I found that by adding generous amounts of clay that go over the edge of a flat piece and spritzing with a bit of water  ensures success.  Once the project piece is dry then it can be enhanced in anyway. My preferred method is to use acrylic paints.  Such projects tend to be very light weight also making it easy to adhere them to a lot of surfaces: paper, card, and canvas especially.

So go through your own collection of forgotten chipboard pieces, or die cut some cardboard and transform them into clay embellishments.  Have fun!

Thank you for stopping by today.  Don't forget to pop over to my blog and see what other things I have to share.  I am here.

Creative Paperclay®
Chipboard pieces (from my stash)
Acrylic paints by DecoArt®

Thursday, July 23, 2015

Creative Paperclay for a Cause

I shared my Creative Paperclay ideas with friends at an outdoor art play party. Two of them were working on charity box auction and decided it would be a great product for their pieces. The auction was for Kitchen Angels, who provide food to those less fortunate, so they picked garden/food themes.


Creative Paperclay®
acrylic paint
wire mesh

Dave Robinson, artist/photographer, brought his muse to the party. On his box he had already built up the body of the pineapple with carved styrofoam glued to the box. After much brainstorming, we decided the best way to get the texture was to lay ceramic clay over the pineapple to use as a mold for the paper clay. He then gave it a light mist with PAM cooking spray before laying the paper clay over the mold.
  The mold created out of ceramic clay is on the top. The clay was pressed onto the pineapple. The clay mold was sprayed lightly with PAM then the Creative Paperclay was pressed gently into the mold. It was removed and applied to the pineapple shape on the box. This was done in sections.
The cast paper clay was applied to the carved styrofoam block to make the pineapple's body. The top part of the pineapple was made with wire mesh cut into shapes then covered with fiber paste, which is flexible. When dry, they were painted then glued into place.
Teena is an encaustic artist so after she created her box using Creative Paperclay, she painted it with colored wax.

Get your friends together, find a cause or just have a good time.

Darlene Olivia McElroy

Tuesday, July 21, 2015

Faux Tiles for a Special Journal Cover - Tori's July project

Hi again, it's Tori West - Earlier in the month I showed you how to make and use little rollers, and now I'm going to show you one of the ways I use them.  I wanted to use a sketchbook as a journal, and create a cover that was meaningful to me.  The poem "Hold Fast Your Dreams" by Louise Driscol, has long been a favorite of mine.  Many years ago I had a framed copy sitting by my bed, but over the years it was displaced by other items; besides, I had it memorized.  Recently, in going through items in preparation for a move, I was looking through the book I originally got the poem from; "Best Loved Poems".  The book was my mother's, and this book, along with the poems it holds, is truly one of my best loved.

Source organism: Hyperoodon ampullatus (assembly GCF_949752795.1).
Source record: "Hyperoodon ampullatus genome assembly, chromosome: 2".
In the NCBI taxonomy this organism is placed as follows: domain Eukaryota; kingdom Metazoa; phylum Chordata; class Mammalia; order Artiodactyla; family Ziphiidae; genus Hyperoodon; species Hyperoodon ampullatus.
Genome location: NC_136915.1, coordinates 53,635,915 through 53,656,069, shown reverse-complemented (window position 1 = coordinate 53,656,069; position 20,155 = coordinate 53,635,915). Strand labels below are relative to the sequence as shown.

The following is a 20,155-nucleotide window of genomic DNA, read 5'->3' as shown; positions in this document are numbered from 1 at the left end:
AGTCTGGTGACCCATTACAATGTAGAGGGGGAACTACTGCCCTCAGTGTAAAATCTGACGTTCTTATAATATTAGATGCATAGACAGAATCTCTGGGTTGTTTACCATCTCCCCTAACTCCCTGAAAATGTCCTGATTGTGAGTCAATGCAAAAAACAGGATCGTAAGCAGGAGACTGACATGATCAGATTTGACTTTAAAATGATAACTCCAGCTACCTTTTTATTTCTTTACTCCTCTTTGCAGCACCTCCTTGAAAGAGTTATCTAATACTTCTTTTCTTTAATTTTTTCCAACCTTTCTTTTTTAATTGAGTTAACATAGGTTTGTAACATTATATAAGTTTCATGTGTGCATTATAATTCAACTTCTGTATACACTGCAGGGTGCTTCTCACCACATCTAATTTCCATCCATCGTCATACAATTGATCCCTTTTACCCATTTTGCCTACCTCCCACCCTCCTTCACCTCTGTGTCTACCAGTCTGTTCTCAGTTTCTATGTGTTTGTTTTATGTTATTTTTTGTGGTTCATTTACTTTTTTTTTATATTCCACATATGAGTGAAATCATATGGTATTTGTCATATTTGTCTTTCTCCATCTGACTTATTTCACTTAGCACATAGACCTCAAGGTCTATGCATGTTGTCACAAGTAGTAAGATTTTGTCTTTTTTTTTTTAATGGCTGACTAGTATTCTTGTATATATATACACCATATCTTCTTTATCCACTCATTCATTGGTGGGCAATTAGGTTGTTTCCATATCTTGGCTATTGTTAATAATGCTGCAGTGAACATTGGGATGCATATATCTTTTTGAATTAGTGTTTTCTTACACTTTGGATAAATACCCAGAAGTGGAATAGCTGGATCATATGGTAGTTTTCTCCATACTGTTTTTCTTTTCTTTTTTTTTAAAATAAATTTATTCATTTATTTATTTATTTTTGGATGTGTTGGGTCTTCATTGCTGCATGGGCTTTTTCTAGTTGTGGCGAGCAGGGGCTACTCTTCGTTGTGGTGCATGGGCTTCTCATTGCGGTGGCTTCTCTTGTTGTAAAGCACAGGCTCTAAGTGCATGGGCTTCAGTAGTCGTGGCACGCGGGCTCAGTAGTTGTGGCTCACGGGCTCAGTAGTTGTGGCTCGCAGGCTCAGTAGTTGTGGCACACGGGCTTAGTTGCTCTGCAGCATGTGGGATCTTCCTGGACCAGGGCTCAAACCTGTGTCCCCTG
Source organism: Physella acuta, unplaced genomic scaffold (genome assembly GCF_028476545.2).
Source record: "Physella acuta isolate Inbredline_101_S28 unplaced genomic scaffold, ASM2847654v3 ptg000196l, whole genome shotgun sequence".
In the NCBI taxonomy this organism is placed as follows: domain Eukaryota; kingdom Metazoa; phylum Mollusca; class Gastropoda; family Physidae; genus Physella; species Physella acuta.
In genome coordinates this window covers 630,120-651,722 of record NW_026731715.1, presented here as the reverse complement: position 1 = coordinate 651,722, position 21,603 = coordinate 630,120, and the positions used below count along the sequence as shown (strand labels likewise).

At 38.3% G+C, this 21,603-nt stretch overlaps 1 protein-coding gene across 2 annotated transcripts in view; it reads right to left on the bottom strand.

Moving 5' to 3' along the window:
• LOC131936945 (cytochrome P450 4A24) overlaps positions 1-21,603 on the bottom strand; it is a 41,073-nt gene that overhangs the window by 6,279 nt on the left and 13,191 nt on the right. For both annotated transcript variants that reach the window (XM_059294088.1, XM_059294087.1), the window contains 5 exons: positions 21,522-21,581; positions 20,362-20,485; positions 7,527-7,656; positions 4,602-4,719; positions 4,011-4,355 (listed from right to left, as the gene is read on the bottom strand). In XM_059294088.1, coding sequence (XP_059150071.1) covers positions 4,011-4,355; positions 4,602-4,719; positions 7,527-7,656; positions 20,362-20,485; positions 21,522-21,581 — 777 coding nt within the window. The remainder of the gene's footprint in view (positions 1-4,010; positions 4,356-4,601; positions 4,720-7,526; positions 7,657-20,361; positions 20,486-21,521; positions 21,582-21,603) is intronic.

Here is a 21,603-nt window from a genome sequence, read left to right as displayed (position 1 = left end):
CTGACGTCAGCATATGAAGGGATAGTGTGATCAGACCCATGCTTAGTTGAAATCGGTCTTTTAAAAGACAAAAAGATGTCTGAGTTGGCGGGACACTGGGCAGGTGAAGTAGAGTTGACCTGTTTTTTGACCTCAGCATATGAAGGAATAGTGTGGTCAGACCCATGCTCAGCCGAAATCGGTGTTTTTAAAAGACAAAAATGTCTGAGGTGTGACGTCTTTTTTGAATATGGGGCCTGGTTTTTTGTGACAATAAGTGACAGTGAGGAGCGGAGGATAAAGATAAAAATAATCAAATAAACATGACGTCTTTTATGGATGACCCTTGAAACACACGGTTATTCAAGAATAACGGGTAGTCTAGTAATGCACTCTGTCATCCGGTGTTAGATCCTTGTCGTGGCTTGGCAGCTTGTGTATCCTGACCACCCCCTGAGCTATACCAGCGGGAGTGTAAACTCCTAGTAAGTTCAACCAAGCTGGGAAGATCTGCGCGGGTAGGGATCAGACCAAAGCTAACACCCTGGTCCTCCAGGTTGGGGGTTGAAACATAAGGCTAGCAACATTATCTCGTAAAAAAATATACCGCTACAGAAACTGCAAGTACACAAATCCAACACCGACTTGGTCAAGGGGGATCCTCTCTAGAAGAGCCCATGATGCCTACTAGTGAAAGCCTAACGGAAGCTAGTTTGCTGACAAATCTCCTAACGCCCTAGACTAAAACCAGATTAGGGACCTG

For this project I used:

Delight™ Air Dry Modeling Compound
Creative Paperclay® modeling material
a sketchbook
cardboard - 1/8" (standard) and thin box cardboard or heavy card stock
heat-set computer printouts of moth, marking gauge, and photographs of old book pages and poetry
craft knife
white gesso
acrylic glaze medium and acrylic paints
Delta Ceramcoat  Exterior/Interior gloss varnish (product link)
***Note:this is the key component in making the tiles have the look of ceramics, and the durability to withstand grouting***
rubber stamps
pens and colored pencils
fine point ball stylus
work board, or tile (work board - how-to)

The faux tiles will be made from Delight™ Air Dry Modeling Compound, then grouted with Creative Paperclay® modeling material.  The best part about this method is that since they'll be painted later, you can make up several (or a whole bunch) of sheets and then just cut them apart as needed.

The first step is to decide on the tile size.  Tiles for mosaics come in many sizes, but I chose to create the 3/8" size which is one of the most commonly used.

Start by rolling out Delight™ to a 1/16" thickness.  Transfer the clay to work board, then mark off the size of your tiles.  I have printed corner pieces in various sizes, you can also just gently lay a ruler along the edges and mark the distances.

Using the ball stylus or the back of a craft knife, score lightly along the marks to create a grid - Do not go all the way through the clay.  Trim the outside edges and set the clay aside to dry.
(If desired, you can also stamp letters into the tiles or press designs into them at this point, however, in my test tiles for this project I found the letters created with the stylus on dry clay were easiest to read)

While the clay is drying, work on the area you'd like to tile.

For my project, I wanted to take literally the first line of the poem "Hold fast your dreams within your heart" and figuratively, have the words/my dreams look like they were cemented there.